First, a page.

Among the many intellectual errors he made, this is the greatest, and is what made him the most evil. Animals were not made b’Tzelem Elokim and therefore they are not expected to strive to be anything more than they already are. It is a world, for the most part, that was created to allow the strong (whether it is physical or mental strength) to survive, and the weak to die off.
Not man, however. As the Sforno points out on this verse, a Tzelem Elokim is what we are created as, and even that is only a potential. Over the course of our lives, we are supposed to work on ourselves until we stop being only a Tzelem-Elokim, and actually become an Elohim, a term that can be used for God, angels, and even human judges.
This is what life is about. To the degree that a person loses his ability to function as an Elohim, that is the extent to which a person lacks life, and needs help to regain that capacity. This is what the Talmud states:
Evil people, even when alive, are dead. (Brochos 18a)
This is what it means to be evil, to willingly abandon one’s sense of Godliness. This is what it means to be dead: to be unable to act as a Tzelem Elokim in some capacity, by helping others, something a poor person has difficulty doing, especially while he is busy just trying to survive.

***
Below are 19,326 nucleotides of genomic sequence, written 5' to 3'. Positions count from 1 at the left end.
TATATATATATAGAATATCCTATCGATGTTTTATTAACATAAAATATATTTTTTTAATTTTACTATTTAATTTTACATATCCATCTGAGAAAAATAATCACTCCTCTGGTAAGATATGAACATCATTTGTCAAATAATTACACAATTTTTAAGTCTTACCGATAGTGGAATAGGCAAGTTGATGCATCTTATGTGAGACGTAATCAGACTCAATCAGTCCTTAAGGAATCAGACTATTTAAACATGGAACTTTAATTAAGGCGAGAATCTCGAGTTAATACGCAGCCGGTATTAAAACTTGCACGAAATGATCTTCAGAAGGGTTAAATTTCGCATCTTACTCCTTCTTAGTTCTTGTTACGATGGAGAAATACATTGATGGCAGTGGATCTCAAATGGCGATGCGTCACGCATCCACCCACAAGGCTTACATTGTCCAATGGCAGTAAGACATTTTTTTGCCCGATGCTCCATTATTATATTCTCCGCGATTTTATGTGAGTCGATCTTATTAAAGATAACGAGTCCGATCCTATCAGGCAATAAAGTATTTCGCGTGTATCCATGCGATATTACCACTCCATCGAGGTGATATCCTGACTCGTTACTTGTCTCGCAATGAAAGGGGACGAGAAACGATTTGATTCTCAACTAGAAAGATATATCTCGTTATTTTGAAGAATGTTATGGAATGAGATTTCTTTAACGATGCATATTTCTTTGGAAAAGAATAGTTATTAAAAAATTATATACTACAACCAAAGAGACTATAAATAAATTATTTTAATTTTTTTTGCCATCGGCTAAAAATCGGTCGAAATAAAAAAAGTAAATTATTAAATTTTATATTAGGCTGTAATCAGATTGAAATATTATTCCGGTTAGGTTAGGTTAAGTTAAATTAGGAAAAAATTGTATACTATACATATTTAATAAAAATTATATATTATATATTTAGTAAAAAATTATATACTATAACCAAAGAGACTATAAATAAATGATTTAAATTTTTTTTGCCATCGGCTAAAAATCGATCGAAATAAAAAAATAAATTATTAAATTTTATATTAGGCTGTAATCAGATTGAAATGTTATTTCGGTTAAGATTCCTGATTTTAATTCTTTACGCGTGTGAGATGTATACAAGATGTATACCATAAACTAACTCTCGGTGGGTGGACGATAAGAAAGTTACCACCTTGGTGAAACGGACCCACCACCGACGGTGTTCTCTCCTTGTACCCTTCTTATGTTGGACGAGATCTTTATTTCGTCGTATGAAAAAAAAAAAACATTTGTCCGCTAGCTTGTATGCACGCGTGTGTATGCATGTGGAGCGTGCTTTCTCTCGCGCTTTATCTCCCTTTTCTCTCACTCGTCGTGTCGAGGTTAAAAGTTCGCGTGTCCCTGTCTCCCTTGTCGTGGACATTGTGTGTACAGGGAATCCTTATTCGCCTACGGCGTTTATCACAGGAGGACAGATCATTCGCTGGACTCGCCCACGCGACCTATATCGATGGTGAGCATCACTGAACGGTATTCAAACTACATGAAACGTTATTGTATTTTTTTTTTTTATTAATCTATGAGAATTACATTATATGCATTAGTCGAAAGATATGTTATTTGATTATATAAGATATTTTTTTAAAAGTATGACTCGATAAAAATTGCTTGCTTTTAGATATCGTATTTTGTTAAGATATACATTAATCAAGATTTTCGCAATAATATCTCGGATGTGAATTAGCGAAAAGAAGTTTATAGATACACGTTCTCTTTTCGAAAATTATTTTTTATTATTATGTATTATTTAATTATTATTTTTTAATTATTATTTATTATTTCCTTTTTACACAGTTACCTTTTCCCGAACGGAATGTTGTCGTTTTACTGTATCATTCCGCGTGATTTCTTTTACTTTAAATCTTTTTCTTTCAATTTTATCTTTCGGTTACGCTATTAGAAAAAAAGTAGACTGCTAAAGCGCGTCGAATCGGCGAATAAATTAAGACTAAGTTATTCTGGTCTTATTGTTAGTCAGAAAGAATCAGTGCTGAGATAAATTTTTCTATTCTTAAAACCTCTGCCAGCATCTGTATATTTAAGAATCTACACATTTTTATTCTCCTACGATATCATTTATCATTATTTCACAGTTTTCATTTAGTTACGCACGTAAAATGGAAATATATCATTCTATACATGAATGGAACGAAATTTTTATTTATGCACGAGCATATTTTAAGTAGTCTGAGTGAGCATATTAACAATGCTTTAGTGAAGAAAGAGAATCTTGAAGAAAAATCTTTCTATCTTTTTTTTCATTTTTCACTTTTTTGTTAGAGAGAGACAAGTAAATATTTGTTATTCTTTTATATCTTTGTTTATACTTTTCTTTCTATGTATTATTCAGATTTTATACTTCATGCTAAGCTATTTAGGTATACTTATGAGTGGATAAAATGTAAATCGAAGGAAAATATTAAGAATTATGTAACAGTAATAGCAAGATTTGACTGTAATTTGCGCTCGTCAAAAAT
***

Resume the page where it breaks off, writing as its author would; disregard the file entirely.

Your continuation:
This is what it means to perform an act of tzedakah. Tzedakah goes past charity inasmuch as its goal is to help a person to gain or regain a capacity to be more like an Elohim. Sometimes this might mean giving a person a free hand-out, sometimes it might mean closing one’s hand and forcing the person to try and find a job.
The connection to this week’s parshah should be a little more obvious at this point. One of the greatest casualties of war, with which this week’s parshah begins, is a person’s Elokus—Godliness. War knocks mankind down a few levels, to the point that we begin to resemble Hitler’s, ysv’z, version of mankind more than God’s.
The taking of a yafas toar, the ‘beautiful’ gentile female captive is just one casualty of war. We’re not talking about a secular soldier for whom spiritual greatness is not a personal goal in life. The Torah is talking about a soldier who learns Torah and performs all relevant mitzvos on a regular basis. This is a soldier who normally, when it is time to get married, goes out on shidduchim and performs Kiddushin and Chupah before being intimate with his wife.
The fact that such a holy person can act in such an unholy way shows just how powerful a distraction, and therefore how destructive, war can be, both the one we fight against the external enemy, and the one we fight against the inner enemy: the yetzer hara, whose goal it is to reduce a person to nothing more than a glorified animal.
Hence, just as charity begins at home, so does tzedakah, especially at this time of year. Do tzedakah for yourself and the ones you love by taking the time to see where it is you are most vulnerable to lose your sense of Elokus, and devise methods to save yourself and your loved ones from such situations. This too is what it means to be a Ba’al Tzedakah, one who is ‘owns’ the mitzvah of tzedakah.
Copyright © by Rabbi Pinchas Winston and Project Genesis, Inc.
Rabbi Winston has authored many books on Jewish philosophy (Hashkofa). If you enjoy Rabbi Winston’s Perceptions on the Parsha, you may enjoy his books. Visit Rabbi Winston’s online book store for more details! www.thirtysix.org